"Fine," John huffs.

Readjusting his grip so that he's taking most of Dean's weight on one shoulder, he gently nudges forward as they make awkward shuffle-steps along the sand. Dean's trembling, shaking like a leaf, and John's pretty sure that sheer force of will alone, and too much pride, are keeping him from passing out again. The t-shirt Dean's wearing is a gory mess of blood in a V-shaped spatter down the front, and both their hands are slick with it. People stop and stare as they pass, offering to call 911 for them and generally making a nuisance of themselves in ways that make John want to scream.

But it's the look on Sam's face as he rushes to meet them, towel in hand to stem the flow of blood from Dean's nose, that feels most like a sucker-punch to the gut. His eyes are big and wet, and his lip jiggles in a perfect imitation of his dad's when the old man's about to get weepy. Sam looks fucking terrified.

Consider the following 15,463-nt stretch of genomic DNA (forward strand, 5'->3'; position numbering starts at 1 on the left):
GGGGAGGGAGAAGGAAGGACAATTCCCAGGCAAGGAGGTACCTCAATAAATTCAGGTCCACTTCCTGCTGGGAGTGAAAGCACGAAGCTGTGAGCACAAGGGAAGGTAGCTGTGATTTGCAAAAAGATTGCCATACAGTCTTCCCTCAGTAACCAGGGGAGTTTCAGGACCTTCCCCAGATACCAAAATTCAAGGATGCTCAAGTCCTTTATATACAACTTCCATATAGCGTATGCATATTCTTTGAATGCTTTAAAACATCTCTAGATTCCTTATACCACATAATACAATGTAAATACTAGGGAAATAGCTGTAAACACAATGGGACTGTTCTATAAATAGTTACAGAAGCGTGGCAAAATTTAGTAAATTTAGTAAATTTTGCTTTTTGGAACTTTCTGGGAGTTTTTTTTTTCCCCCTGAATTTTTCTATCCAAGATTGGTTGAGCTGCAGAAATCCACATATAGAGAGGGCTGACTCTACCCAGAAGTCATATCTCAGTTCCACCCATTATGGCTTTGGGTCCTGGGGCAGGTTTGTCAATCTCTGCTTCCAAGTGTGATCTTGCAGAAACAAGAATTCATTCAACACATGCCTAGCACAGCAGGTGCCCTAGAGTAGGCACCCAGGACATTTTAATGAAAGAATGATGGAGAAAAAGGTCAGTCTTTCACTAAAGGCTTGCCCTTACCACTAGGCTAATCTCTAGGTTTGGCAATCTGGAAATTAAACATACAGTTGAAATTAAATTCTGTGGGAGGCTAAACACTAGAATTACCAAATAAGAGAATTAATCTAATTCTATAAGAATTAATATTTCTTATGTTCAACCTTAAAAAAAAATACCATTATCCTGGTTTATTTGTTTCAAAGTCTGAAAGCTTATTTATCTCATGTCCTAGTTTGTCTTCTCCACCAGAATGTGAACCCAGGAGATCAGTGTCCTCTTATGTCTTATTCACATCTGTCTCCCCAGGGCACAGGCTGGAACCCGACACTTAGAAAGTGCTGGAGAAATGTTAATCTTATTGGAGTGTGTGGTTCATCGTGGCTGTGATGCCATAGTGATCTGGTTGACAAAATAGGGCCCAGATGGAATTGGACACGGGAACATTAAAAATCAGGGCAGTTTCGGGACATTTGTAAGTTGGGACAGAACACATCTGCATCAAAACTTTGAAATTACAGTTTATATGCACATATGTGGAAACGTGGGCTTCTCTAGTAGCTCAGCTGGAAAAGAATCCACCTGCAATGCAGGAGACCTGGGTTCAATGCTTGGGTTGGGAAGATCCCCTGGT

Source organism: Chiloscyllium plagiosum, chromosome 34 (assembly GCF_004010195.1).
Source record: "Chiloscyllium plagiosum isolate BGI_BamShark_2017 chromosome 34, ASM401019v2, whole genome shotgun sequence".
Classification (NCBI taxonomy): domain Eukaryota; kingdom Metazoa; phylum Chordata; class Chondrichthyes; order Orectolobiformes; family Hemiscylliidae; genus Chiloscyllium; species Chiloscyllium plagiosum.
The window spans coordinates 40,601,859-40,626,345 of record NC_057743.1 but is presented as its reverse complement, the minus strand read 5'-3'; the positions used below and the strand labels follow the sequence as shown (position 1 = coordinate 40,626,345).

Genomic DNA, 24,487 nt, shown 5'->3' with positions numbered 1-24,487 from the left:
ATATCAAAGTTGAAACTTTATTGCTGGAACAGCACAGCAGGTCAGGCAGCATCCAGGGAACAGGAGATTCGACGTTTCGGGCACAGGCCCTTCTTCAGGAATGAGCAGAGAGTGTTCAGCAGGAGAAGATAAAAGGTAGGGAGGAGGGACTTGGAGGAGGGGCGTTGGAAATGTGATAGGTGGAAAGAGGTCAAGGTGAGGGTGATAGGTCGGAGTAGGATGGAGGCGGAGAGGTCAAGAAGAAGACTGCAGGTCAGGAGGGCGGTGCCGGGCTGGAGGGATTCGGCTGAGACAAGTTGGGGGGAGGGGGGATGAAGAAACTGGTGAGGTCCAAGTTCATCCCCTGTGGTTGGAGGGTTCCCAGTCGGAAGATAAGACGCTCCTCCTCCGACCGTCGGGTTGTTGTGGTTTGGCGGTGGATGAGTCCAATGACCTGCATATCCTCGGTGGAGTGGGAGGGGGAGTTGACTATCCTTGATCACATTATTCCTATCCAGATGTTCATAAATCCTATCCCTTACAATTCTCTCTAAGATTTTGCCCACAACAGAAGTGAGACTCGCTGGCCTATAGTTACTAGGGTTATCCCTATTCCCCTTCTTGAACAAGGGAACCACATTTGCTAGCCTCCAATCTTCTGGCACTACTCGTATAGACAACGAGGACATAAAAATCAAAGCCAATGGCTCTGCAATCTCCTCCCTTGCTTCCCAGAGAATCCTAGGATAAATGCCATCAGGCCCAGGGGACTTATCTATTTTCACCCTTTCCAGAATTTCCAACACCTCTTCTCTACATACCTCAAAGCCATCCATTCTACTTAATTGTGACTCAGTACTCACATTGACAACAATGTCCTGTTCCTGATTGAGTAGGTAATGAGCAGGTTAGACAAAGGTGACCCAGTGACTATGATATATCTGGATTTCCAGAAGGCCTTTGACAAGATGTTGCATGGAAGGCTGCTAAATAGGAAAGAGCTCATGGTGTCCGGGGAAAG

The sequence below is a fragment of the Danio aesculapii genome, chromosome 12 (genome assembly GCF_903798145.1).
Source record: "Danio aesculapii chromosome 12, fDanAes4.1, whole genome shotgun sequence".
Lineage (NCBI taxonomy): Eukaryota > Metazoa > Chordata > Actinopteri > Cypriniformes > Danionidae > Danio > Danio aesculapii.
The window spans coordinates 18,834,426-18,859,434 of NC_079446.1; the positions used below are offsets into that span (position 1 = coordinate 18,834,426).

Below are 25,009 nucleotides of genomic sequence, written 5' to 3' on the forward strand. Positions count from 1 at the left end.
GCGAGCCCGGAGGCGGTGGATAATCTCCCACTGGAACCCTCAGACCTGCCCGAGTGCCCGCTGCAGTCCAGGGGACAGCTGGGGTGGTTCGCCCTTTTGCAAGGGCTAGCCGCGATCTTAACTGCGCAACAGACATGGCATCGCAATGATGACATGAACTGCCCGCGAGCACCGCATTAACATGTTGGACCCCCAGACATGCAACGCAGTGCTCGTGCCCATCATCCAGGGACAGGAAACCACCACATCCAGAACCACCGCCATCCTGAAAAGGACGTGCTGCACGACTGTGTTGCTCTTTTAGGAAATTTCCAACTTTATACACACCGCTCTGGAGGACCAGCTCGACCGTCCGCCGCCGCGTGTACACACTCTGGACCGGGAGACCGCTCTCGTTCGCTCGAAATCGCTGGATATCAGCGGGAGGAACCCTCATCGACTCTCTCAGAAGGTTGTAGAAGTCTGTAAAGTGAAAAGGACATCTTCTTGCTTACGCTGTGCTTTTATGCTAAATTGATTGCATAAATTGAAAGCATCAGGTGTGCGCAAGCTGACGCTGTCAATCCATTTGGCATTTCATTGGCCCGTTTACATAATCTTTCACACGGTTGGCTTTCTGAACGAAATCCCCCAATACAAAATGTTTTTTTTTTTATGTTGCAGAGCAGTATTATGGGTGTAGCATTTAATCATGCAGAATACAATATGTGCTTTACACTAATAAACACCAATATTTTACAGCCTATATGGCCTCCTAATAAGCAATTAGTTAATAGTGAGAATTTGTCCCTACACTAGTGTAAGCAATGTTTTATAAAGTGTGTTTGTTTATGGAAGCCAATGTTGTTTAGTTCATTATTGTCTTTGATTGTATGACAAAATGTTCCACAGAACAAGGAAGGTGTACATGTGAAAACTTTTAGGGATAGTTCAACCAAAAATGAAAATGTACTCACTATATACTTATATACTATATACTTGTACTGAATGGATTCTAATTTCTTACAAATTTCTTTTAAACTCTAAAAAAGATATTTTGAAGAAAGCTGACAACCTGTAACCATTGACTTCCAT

"Thank you," John says with forced calm as he takes the proffered towel and presses it under Dean's nose. "Wouldn't want to ruin the upholstery."

"Damn straight!" Dean's muffled voice agrees through the towel.

They head back to the car in silence, and neither of the boys objects when John informs them that they're heading straight for the hospital. It's an ominous sign of how shitty Dean must be feeling, but no one comments on that, either.


Leukemia sucks hairy balls. If it wasn't bad enough that these hyperactive cancer cells are shooting Dean's immune system all to shit, leaving him prone to infection, they're also fucking with his blood-clotting abilities. Now the kid's got fucking anemia, which, while being 'perfectly treatable and nothing to worry about,' is yet another thing to add to a steadily growing list of ailments. Dean doesn't need this shit.

The bleeding goes on for hours. Dr. Lange, the ER doc, decides to admit Dean so that they can monitor the situation, administer transfusions if it calls for it, and keep an eye on the low-grade fever that seems to have sprung up from nowhere. For his part, Dean's looking a little worn around the edges – always wearing a brave face for his little brother, cracking jokes and acting utterly invincible, but tired in ways he can't hide, even from Sam.

John wishes he could protect them both from this, but the fact is this cancer is a sneaky sonovabitch, upsetting and unsettling them at every turn.